Aaron: I guess I want to pick up on something both of you said, because, Tom, you talked about the partisan nature of this response, and I think that’s the crux of it. Going back to Donald Trump as the anti-war candidate: There were a lot of people who saw him as the anti-war candidate. And granted, when your opponent is Hillary Clinton, it’s very easy to look like an anti-war candidate, no matter how pro-war you happen to be.

It always seemed obvious to me that Trump was not anti-war. What he was “anti” was the stuff his predecessors had done—that everyone who held the office before him was an idiot, had messed things up. Any projects that they had that were ongoing were mistakes. He was also incredibly belligerent. With all of his comments about how we’re going to go in and get the oil, we need to invade to get the oil, I’m surprised he didn’t start more wars. He was never an anti-war guy.

Shikha: It reminds me of a quote of Virginia Postrel’s, where she said, “He’s not opposed to war; he’s just opposed to losing wars.” That was perfect.

Aaron: Then the other portion of this—you mentioned Virginia, and I think I brought this point up in the podcast that we did with her—is that the culture war has basically eaten everything. In that context, it makes sense that the right would latch onto Putin as someone who either, in some extreme versions of the right, is someone we should absolutely support, or soften it into, “He’s a victim here,” because there was the whole Russia hoax thing. That turned the right away from being super anti-Russia and turned them towards being more sympathetic to Russia, because the left suddenly was very anti-Russia.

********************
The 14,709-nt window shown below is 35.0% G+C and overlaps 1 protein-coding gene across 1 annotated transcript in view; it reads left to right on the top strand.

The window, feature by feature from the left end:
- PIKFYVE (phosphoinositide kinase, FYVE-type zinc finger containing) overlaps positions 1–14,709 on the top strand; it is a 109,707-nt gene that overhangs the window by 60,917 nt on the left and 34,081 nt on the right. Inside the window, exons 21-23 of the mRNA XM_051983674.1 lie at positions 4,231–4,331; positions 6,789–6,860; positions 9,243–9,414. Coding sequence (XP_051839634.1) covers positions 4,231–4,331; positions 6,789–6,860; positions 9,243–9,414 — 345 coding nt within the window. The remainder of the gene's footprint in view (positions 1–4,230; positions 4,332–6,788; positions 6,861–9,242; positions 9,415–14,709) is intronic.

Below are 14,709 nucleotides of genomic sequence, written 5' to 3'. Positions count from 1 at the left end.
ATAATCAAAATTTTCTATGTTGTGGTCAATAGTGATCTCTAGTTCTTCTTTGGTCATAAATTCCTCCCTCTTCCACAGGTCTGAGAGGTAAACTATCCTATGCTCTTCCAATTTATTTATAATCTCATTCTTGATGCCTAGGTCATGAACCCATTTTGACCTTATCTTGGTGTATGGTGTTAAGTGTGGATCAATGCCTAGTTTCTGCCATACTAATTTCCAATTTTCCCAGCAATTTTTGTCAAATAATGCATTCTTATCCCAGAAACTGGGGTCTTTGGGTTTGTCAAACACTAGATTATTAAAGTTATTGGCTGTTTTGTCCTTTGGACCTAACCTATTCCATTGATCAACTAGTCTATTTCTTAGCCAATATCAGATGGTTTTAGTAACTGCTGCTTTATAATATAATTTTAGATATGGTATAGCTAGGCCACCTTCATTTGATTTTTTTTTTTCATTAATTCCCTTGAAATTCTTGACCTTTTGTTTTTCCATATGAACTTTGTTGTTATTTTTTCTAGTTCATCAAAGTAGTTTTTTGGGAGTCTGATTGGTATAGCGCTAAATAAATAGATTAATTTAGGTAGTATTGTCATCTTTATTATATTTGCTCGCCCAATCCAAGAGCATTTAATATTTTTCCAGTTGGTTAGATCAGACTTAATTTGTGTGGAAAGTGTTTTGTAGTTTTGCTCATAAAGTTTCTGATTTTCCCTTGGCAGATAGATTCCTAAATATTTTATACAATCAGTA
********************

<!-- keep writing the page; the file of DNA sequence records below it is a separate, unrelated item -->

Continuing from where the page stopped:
Also, Putin has taken on this role, similar to Viktor Orbán, as a great defender of trad western, white, masculine Christian values. They see Putin’s Russia as a North Star, in a way they do Viktor Orbán’s Hungary, for these far-right national conservative kind of views. That has softened dramatically their position on Putin. That’s why you see a lot of the framing of Ukraine as actually this decadent and corrupt place that’s been overrun with Nazism and so on, and Russia is the white, male Christian defense against that.

Shikha: I think that point really can’t be understated. There is clearly an alt-right-to-Putin pipeline in some ways. Putin love has been a very big part of the fringe right now even before Trump, I would say, and then Trump came and legitimized it in a way that any other president may not have done.